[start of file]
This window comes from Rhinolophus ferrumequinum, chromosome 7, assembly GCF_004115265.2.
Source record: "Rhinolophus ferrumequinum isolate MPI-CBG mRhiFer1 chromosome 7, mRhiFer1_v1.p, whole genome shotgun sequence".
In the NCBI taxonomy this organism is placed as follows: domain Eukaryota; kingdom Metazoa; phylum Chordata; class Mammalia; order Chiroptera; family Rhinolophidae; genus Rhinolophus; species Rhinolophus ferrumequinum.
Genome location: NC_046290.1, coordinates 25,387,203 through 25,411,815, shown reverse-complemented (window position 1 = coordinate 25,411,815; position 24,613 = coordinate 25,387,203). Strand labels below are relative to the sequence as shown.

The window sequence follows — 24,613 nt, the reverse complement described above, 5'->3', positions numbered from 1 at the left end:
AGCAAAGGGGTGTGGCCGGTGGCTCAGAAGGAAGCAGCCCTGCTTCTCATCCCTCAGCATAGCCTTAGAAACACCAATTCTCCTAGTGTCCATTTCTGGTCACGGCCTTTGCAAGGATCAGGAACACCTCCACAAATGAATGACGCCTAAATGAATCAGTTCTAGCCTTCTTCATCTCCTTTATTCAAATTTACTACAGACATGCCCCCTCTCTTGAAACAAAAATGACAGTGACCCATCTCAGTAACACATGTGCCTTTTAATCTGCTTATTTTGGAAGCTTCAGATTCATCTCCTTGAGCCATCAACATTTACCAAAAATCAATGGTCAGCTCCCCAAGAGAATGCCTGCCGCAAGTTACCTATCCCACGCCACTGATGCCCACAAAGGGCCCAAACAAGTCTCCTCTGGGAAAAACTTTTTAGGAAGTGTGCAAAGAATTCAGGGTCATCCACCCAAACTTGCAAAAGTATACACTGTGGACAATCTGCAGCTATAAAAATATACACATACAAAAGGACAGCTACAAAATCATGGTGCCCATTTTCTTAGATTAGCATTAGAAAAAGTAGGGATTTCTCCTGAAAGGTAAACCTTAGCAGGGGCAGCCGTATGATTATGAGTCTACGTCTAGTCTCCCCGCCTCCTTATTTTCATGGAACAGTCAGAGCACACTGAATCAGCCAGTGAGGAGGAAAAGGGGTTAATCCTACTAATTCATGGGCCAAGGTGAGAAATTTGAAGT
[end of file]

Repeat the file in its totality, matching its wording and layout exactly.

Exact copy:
This window comes from Rhinolophus ferrumequinum, chromosome 7, assembly GCF_004115265.2.
Source record: "Rhinolophus ferrumequinum isolate MPI-CBG mRhiFer1 chromosome 7, mRhiFer1_v1.p, whole genome shotgun sequence".
In the NCBI taxonomy this organism is placed as follows: domain Eukaryota; kingdom Metazoa; phylum Chordata; class Mammalia; order Chiroptera; family Rhinolophidae; genus Rhinolophus; species Rhinolophus ferrumequinum.
Genome location: NC_046290.1, coordinates 25,387,203 through 25,411,815, shown reverse-complemented (window position 1 = coordinate 25,411,815; position 24,613 = coordinate 25,387,203). Strand labels below are relative to the sequence as shown.

The window sequence follows — 24,613 nt, the reverse complement described above, 5'->3', positions numbered from 1 at the left end:
AGCAAAGGGGTGTGGCCGGTGGCTCAGAAGGAAGCAGCCCTGCTTCTCATCCCTCAGCATAGCCTTAGAAACACCAATTCTCCTAGTGTCCATTTCTGGTCACGGCCTTTGCAAGGATCAGGAACACCTCCACAAATGAATGACGCCTAAATGAATCAGTTCTAGCCTTCTTCATCTCCTTTATTCAAATTTACTACAGACATGCCCCCTCTCTTGAAACAAAAATGACAGTGACCCATCTCAGTAACACATGTGCCTTTTAATCTGCTTATTTTGGAAGCTTCAGATTCATCTCCTTGAGCCATCAACATTTACCAAAAATCAATGGTCAGCTCCCCAAGAGAATGCCTGCCGCAAGTTACCTATCCCACGCCACTGATGCCCACAAAGGGCCCAAACAAGTCTCCTCTGGGAAAAACTTTTTAGGAAGTGTGCAAAGAATTCAGGGTCATCCACCCAAACTTGCAAAAGTATACACTGTGGACAATCTGCAGCTATAAAAATATACACATACAAAAGGACAGCTACAAAATCATGGTGCCCATTTTCTTAGATTAGCATTAGAAAAAGTAGGGATTTCTCCTGAAAGGTAAACCTTAGCAGGGGCAGCCGTATGATTATGAGTCTACGTCTAGTCTCCCCGCCTCCTTATTTTCATGGAACAGTCAGAGCACACTGAATCAGCCAGTGAGGAGGAAAAGGGGTTAATCCTACTAATTCATGGGCCAAGGTGAGAAATTTGAAGT